Uncertainty affects the decision-making process when it comes to efficiently allocating the budget. Thus, there is a need to utilize some probabilistic-based techniques.
Technological advancements in big data and artificial intelligence gave us tremendous analytical power, which I am unable to benefit from due to the lack of sufficient historical data. Thus, there is a need to rely on experts’ opinions to fill the gaps.
What person, experience or moment in time first inspired you to study this subject and get involved in the field?
I was in a horrible car accident in my home country, Egypt, that almost got me killed. I was driving home after finishing a group project late at night when all of a sudden, I found two lanes closed for road maintenance without properly placed safety signs and warning alerts.
I lost control of the car and it hit the concrete blocks placed on the right side of the highway. It spun around and fell three metres into the excavated area. I lost conscious and was bleeding from my head and leg. The car was totally destroyed. People on the highway stopped their cars and called an ambulance.
My injuries took months to heal, but the hidden value of this experience was the motivation it gave me to explore the area of infrastructure management.
Since I was studying civil engineering, I was able to understand the issues and propose practical solutions to overcome inefficiencies and financial burdens imposed by under-performing infrastructure. It even culminated in the choice of my masters’ thesis topic: life-cycle cost modeling for road infrastructure.
How can interested STEM students get involved in this line of research? What advice would you give them?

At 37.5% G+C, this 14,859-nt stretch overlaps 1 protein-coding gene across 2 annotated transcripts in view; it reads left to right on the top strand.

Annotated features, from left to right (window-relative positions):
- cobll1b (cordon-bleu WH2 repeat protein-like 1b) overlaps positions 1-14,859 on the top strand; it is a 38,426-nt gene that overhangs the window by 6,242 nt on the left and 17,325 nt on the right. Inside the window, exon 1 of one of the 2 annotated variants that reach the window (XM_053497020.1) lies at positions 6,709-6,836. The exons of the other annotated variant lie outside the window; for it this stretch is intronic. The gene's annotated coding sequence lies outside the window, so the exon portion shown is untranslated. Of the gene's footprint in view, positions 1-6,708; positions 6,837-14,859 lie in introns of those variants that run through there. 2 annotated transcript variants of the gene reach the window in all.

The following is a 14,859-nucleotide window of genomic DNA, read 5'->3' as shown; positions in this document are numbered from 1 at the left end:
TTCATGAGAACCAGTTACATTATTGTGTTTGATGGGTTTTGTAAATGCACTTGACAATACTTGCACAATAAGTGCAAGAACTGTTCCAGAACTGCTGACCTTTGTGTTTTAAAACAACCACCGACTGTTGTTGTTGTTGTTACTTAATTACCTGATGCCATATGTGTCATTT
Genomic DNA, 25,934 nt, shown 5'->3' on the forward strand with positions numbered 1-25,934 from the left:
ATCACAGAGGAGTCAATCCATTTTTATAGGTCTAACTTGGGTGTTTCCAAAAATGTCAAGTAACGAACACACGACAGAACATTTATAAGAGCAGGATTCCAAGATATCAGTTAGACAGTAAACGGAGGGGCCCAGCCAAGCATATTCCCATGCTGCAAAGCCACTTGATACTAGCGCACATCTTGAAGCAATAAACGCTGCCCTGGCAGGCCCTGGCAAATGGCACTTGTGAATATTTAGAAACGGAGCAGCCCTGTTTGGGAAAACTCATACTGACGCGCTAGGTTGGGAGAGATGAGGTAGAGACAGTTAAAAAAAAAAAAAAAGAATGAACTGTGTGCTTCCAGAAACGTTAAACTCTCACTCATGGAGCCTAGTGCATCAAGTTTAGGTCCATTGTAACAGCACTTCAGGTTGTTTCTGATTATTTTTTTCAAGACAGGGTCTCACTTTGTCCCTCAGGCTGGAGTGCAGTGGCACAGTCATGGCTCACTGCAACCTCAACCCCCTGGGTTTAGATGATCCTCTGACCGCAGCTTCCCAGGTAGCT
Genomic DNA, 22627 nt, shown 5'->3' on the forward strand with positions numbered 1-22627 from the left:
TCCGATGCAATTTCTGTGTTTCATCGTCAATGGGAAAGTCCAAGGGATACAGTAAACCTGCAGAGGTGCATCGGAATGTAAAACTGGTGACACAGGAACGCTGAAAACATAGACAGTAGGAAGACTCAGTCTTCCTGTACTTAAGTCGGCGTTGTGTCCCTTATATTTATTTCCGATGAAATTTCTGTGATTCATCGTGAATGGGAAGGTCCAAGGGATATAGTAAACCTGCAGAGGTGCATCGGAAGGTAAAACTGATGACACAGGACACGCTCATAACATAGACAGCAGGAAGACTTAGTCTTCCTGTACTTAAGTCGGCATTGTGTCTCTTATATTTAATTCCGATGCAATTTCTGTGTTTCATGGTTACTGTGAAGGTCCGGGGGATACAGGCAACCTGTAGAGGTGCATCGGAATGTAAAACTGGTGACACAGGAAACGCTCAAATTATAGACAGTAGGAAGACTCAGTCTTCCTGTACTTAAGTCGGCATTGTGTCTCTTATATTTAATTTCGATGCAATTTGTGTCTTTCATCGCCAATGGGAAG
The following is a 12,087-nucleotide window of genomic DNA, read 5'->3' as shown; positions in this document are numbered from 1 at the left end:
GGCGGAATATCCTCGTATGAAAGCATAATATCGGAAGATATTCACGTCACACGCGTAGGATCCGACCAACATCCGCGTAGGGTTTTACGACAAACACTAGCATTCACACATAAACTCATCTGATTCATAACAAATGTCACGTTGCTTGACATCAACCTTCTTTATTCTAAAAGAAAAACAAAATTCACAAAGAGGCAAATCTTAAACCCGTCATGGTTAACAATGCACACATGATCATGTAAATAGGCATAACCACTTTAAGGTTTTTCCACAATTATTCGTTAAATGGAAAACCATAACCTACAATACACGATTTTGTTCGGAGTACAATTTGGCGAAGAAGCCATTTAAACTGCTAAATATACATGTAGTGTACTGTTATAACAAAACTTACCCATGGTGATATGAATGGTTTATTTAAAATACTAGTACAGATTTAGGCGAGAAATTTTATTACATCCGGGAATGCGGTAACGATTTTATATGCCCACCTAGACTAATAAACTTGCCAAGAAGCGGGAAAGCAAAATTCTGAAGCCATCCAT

There are different technical and computational paths in this research, such as building databases to store the data and carry out analysis, assessing the condition of different infrastructure systems, predicting future conditions to estimate annual budgets, or optimizing the expenditure of your annual budget using different algorithms.
In summary, this type of research involves an “explore, understand, build, validate, and analyze” approach. It requires motivation and patience, as the present problems have been around for decades. Be ready to experience sleepless nights, and prepare your reading glasses — even if don’t wear them now, you will eventually!
What do you like best about being at Concordia?
It has been a remarkable experience for me. The well-structured and coherent Civil Engineering Graduate Program stands out in terms of modern technology, software, and state-of-the-art applications.
It offered me a unique opportunity to work with professors and fellow researchers who are pioneers in their areas of study. It also gave me the opportunity to develop long-lasting friendships with numerous graduate students whom I was happy to help throughout my mandate as president of the Graduate Students Association.
Are there any partners, agencies or other funding/support attached to your research?
We have worked with various industry partners on different projects. Lately, we have worked with the City of Montreal to enhance the precision of their newly installed leak-detection equipment (noise loggers) and to conduct a benefit/cost analysis for expanding their coverage all over the city.
I had several meetings with City of Montreal officials over the course of the project. Their exceptional support and guidance is much appreciated. I have also received funding from Mitacs.